Exploring Southern Lakes energy options

A committee of Southern Lakes land owners is holding a series of public meetings about the changes that Yukon Energy wants to make to its water licence. The utility is considering asking for permission to raise its full supply level by 30 centimetres.

A committee of Southern Lakes land owners is holding a series of public meetings about the changes that Yukon Energy wants to make to its water licence.

The utility is considering asking for permission to raise its full supply level by 30 centimetres, which would allow it to hold back water at its Marsh Lake control structure.

It might not sound like much, but raising up the limit by 30 centimetres would translate into 168 million cubic metres of water, which means a lot of electricity – enough to save about $2 million a year on diesel costs, the utility projects.

The plans are in the early stages. The utility hasn’t yet made applications to either the Yukon Environmental Socio-economic Assessment Board or the Yukon Water Board.

In fact, there’s still a chance that the changes won’t happen at all, said Janet Patterson, spokesperson for Yukon Energy.

Nevertheless, it is one of the options that the utility is exploring, and that has many property owners along the shores of the Southern Lakes region worried about the potential for increased shoreline erosion, groundwater contamination and possible degradation of wildlife habitat.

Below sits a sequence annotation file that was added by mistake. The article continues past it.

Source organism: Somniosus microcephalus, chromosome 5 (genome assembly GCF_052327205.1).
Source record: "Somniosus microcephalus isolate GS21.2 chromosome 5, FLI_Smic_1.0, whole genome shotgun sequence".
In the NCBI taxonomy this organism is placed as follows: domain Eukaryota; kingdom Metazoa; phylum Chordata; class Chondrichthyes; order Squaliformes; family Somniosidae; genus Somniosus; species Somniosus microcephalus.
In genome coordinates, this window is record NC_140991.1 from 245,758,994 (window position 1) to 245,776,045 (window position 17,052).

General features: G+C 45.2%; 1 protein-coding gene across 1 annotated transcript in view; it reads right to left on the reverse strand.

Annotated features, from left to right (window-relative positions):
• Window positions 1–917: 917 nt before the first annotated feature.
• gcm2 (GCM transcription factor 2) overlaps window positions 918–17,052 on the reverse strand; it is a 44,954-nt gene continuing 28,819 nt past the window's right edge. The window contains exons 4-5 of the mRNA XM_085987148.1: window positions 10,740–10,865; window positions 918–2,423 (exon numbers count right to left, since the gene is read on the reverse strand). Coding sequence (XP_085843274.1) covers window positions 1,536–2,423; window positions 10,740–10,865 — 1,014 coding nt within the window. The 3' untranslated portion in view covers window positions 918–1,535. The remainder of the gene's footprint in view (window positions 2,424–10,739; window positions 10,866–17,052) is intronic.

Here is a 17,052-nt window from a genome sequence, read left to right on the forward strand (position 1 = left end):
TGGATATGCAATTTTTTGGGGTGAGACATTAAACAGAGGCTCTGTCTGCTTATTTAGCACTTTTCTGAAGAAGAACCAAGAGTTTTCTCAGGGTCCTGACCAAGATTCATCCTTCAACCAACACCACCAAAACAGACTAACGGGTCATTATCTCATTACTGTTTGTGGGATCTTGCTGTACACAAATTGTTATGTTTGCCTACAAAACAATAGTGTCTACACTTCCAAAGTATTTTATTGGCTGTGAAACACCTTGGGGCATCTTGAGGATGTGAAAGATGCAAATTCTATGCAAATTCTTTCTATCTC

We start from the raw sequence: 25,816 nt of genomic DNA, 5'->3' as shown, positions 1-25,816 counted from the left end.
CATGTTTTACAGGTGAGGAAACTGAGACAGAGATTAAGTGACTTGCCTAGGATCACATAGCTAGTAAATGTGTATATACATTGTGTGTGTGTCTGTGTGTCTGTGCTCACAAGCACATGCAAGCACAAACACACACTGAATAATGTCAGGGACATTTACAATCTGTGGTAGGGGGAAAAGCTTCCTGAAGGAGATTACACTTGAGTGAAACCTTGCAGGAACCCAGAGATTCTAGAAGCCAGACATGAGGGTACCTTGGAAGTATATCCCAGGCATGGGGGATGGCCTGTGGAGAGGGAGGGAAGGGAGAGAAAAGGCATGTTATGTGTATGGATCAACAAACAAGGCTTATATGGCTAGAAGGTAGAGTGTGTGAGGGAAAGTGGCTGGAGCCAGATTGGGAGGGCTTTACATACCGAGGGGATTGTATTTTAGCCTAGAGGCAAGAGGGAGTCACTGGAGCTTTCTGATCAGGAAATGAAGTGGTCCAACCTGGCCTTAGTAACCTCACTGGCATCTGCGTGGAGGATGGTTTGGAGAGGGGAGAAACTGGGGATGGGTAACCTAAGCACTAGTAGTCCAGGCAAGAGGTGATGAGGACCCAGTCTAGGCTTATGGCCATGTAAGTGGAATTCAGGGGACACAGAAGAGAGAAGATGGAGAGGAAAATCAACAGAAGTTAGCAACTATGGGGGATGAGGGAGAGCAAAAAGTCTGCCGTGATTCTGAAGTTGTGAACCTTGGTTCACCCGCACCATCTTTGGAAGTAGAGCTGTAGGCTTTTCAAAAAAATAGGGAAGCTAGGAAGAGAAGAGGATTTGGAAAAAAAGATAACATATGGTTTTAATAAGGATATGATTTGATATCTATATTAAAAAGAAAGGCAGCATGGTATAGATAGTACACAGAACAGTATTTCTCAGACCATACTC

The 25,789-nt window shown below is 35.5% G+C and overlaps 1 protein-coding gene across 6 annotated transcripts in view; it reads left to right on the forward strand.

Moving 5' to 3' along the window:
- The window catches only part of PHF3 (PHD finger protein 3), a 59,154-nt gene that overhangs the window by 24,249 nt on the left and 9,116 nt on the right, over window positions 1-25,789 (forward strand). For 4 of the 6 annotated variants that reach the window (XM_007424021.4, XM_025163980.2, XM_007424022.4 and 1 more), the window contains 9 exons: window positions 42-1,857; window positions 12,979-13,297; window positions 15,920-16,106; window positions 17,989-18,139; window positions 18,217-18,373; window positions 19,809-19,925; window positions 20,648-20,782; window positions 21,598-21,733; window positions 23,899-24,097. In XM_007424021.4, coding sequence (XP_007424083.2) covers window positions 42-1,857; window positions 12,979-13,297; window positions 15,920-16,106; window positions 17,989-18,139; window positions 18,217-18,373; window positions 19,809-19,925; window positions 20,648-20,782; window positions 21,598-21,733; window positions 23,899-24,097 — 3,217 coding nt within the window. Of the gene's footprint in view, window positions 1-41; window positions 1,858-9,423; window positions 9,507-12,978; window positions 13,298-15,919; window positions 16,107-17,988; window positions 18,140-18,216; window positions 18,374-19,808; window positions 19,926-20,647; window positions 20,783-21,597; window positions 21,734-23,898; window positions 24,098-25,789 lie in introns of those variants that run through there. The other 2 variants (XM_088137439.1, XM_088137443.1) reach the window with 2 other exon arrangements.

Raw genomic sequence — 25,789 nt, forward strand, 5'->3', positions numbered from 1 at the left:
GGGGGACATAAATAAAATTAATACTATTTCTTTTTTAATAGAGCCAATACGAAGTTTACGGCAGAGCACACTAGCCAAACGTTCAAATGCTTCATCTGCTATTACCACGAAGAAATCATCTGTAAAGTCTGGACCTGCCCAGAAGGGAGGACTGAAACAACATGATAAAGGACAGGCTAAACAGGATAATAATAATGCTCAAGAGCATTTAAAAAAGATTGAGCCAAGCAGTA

The Southern Lakes Water Level Committee was formed to address some of those concerns.

“The purpose of the committee is to raise awareness,” said Sue Greetham, one of its members. “We’re an independent committee at arm’s length, but we’re definitely the conduit between Yukon Energy and the community in defining and discussing the community’s feeling of the whole proposal.”

The committee has seven members. Each is a landowner from one of the communities that stand to be affected by the proposed changes to the water licence – Carcross, Tagish, Marsh Lake and Bennett Lake.

“We are somewhat stewards of the region and just want to make sure that there’s a very clear understanding of what’s proposed,” said Greetham. “We found that a lot of people have been confused with what’s under consideration.”

The committee held its first meeting in Carcross yesterday, which aimed to provide a basic overview of what’s being proposed.

The plan is to have a meeting each month for the next year that will be focused on different parts of the project.

At each meeting there will be presentations from experts and a chance for the public to ask questions about the proposal, said Greetham.

“There’s always a lot of concern about what might happen to their property, or to the birds, or to the fish,” she said. “We want to make sure that we understand what the concerns are and that those concerns are addressed.”

Yukon Energy has done a lot of work on this proposal, but there are still many unanswered questions, said Greetham.

“We have a master list we just put together ourselves in what has been done, what is to be done, so we’ve got some very good background information to get started,” she said.

At the end of the year-long process, the committee will put everything that it learned into a final report.

Contact Josh Kerr at


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